At a recent conference in London hosted by EdF, the audience members (over 300 UK-based energy professionals) were asked to ‘vote’ on which of the four following aspects were of greatest concern now, and results (from my rough notes) were very interesting:
Supply Contracts 11%
Compliance to regulations 15%
Funding for Energy Efficiency 18%
Energy Price – volatility and risk 56%
Supply contracts – This is very much a UK result and could be influenced by the season. Most framework contracts are for three years, and most fixed price contracts for 2011 will be put to bed by the end of Q1. In our international business, the ability to secure favourable, even reasonable, supply contracts across all regions is a particularly skillful aspect of managing energy cost effectively. However, in the UK, even with a very well developed product range and many suppliers (yes, many), the range of outcomes can be extremely varied. Increasing pass through of risk to the consumer and complex / opaque pricing conditions remain in store for those unable to spend the time professionally testing their contracts or analysing the absolute detail of offers made.
Compliance to regulations – The survey was at the start of the day, but this result may well have changed by the end of the day as the excellent panel of experts informed consumers about the speed and significance of the anticipated changes. It’s within most businesses’ planning cycle that mandatory carbon reporting will be applied. The onerous fines included in CRC – The Energy Efficiency Scheme are just a taste of what non-compliance can entail.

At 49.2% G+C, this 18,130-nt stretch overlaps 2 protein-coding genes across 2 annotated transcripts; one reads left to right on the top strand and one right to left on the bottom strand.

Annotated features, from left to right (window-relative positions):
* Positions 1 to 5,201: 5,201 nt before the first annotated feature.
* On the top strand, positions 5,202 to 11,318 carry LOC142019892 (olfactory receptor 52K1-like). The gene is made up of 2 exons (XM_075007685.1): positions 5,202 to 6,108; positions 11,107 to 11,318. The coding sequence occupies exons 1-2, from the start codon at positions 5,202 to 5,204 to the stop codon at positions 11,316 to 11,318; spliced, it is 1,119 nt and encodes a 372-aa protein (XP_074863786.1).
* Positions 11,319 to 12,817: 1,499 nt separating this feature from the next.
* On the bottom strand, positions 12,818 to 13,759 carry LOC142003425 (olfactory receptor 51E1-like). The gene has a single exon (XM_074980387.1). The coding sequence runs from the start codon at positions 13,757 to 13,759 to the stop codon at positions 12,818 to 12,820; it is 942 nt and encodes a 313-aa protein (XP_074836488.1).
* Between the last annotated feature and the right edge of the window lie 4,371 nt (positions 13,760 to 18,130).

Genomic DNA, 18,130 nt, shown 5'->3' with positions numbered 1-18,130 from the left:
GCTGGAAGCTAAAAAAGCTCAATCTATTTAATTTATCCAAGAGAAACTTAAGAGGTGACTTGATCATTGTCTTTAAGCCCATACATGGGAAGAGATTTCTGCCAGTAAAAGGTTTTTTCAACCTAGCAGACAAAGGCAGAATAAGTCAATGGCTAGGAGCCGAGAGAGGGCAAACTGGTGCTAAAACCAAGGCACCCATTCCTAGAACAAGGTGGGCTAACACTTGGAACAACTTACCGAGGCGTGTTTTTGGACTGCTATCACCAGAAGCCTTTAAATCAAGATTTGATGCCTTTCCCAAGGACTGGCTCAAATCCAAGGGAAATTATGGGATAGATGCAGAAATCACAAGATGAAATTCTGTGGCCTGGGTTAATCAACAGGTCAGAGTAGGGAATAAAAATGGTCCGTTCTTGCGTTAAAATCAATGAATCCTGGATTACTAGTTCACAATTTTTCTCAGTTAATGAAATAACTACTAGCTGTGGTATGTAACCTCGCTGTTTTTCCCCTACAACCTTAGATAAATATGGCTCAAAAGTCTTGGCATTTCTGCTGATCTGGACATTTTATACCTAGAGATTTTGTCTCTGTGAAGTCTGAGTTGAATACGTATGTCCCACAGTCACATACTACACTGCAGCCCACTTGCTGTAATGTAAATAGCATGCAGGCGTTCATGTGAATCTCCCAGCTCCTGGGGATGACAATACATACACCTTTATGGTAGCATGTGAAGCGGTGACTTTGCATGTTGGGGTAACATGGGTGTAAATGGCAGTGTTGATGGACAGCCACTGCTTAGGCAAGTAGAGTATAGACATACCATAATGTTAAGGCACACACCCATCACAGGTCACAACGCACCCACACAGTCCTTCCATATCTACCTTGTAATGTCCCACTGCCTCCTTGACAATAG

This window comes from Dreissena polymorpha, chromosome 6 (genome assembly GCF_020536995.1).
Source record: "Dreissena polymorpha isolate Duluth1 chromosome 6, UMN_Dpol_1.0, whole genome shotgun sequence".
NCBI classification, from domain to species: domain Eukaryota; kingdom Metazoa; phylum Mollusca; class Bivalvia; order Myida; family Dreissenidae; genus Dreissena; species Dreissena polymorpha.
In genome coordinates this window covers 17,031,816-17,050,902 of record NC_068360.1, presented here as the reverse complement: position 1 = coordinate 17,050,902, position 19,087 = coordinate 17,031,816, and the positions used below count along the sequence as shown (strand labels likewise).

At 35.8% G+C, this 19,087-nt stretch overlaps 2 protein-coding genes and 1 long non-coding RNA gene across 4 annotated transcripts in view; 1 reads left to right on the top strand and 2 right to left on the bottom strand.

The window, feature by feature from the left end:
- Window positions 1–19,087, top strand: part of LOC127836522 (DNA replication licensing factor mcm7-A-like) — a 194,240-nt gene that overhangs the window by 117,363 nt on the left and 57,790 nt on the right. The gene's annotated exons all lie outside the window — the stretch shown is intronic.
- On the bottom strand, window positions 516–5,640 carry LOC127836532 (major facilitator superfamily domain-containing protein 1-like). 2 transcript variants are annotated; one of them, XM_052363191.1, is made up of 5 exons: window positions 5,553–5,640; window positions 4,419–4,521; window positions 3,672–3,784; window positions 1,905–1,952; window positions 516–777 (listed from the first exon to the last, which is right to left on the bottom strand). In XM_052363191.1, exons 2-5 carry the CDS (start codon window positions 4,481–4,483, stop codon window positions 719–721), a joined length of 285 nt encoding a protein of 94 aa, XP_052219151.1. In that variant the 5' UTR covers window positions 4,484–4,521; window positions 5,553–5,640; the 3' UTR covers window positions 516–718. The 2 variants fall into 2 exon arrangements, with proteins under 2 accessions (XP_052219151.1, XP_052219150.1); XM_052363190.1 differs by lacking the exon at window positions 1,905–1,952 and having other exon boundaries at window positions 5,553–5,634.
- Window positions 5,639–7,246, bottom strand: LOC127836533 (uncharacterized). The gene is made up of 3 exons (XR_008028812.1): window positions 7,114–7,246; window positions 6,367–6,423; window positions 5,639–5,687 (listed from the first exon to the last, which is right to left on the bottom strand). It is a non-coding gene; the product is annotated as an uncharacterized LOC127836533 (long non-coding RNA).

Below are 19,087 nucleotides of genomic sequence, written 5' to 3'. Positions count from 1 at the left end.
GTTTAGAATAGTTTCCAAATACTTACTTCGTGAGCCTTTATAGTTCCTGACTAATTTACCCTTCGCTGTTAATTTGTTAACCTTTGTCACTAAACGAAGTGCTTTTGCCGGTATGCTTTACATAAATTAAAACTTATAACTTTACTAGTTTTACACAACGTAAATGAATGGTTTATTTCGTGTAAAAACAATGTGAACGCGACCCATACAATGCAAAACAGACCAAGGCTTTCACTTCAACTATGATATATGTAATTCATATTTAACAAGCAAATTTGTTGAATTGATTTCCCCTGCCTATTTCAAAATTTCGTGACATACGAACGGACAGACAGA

Funding for Energy Efficiency – This is the one that probably was most surprising in terms of just how low it ranked. This is perhaps explained by the audience being mostly procurement and financially biased and not directly concerned with sustainability strategy. However, with escalating taxes, high and uncertain prices, and the increase in mandatory schemes, this is a significant area of opportunity. In recent times in the UK, whilst our main contact comes from a financial or commercial function, there is increasing cohesion between sustainability and environment colleagues.
Energy Price – Volatility and Risk – This is not at all surprising, given the significant change compared to this time last year in terms of level and outlook. This time last year, power and gas prices were rangebound, having previously fallen by about 50% from the peak in July 08. Right now, however, prices (looking at Summer and Winter 11 power) are 25% higher, and the next month looks potentially pretty treacherous. At the beginning of the year, there were no signs of the current upheaval in North Africa and parts of the Middle East, now impacting global energy markets. Today, it dominates our thoughts as prices respond in spite of plentiful supply.
There is plenty to test the energy consumer as we look ahead to difficult and unpredictable times.
Anyone who gets to the end of this blog may notice there are no football comments. Okay, except for this one: Well done to West Ham for their result against Liverpool. Miracles do happen.